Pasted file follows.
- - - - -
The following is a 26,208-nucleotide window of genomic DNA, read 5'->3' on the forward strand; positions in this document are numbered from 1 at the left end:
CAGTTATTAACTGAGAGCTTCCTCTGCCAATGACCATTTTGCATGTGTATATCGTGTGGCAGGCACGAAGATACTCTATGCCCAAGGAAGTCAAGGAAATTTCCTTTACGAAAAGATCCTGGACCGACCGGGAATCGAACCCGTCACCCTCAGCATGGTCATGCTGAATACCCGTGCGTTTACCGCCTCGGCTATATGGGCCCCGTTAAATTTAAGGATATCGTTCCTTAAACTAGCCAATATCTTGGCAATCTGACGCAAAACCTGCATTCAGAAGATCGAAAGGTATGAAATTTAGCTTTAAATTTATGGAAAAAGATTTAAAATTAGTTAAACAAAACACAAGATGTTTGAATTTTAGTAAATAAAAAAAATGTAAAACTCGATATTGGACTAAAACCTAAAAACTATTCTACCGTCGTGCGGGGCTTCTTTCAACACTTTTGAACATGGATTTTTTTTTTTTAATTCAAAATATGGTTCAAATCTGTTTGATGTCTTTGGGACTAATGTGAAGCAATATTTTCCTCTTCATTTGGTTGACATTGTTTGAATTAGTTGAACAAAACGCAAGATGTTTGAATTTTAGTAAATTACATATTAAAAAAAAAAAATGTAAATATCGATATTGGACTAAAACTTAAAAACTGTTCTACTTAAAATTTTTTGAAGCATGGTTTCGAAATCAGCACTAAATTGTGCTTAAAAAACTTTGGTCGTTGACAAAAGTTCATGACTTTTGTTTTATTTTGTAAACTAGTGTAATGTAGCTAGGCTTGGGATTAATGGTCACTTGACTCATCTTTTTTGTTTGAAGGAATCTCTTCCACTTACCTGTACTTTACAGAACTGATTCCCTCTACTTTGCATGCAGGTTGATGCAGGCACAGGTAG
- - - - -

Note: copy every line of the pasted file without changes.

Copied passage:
The following is a 26,208-nucleotide window of genomic DNA, read 5'->3' on the forward strand; positions in this document are numbered from 1 at the left end:
CAGTTATTAACTGAGAGCTTCCTCTGCCAATGACCATTTTGCATGTGTATATCGTGTGGCAGGCACGAAGATACTCTATGCCCAAGGAAGTCAAGGAAATTTCCTTTACGAAAAGATCCTGGACCGACCGGGAATCGAACCCGTCACCCTCAGCATGGTCATGCTGAATACCCGTGCGTTTACCGCCTCGGCTATATGGGCCCCGTTAAATTTAAGGATATCGTTCCTTAAACTAGCCAATATCTTGGCAATCTGACGCAAAACCTGCATTCAGAAGATCGAAAGGTATGAAATTTAGCTTTAAATTTATGGAAAAAGATTTAAAATTAGTTAAACAAAACACAAGATGTTTGAATTTTAGTAAATAAAAAAAATGTAAAACTCGATATTGGACTAAAACCTAAAAACTATTCTACCGTCGTGCGGGGCTTCTTTCAACACTTTTGAACATGGATTTTTTTTTTTTAATTCAAAATATGGTTCAAATCTGTTTGATGTCTTTGGGACTAATGTGAAGCAATATTTTCCTCTTCATTTGGTTGACATTGTTTGAATTAGTTGAACAAAACGCAAGATGTTTGAATTTTAGTAAATTACATATTAAAAAAAAAAAATGTAAATATCGATATTGGACTAAAACTTAAAAACTGTTCTACTTAAAATTTTTTGAAGCATGGTTTCGAAATCAGCACTAAATTGTGCTTAAAAAACTTTGGTCGTTGACAAAAGTTCATGACTTTTGTTTTATTTTGTAAACTAGTGTAATGTAGCTAGGCTTGGGATTAATGGTCACTTGACTCATCTTTTTTGTTTGAAGGAATCTCTTCCACTTACCTGTACTTTACAGAACTGATTCCCTCTACTTTGCATGCAGGTTGATGCAGGCACAGGTAG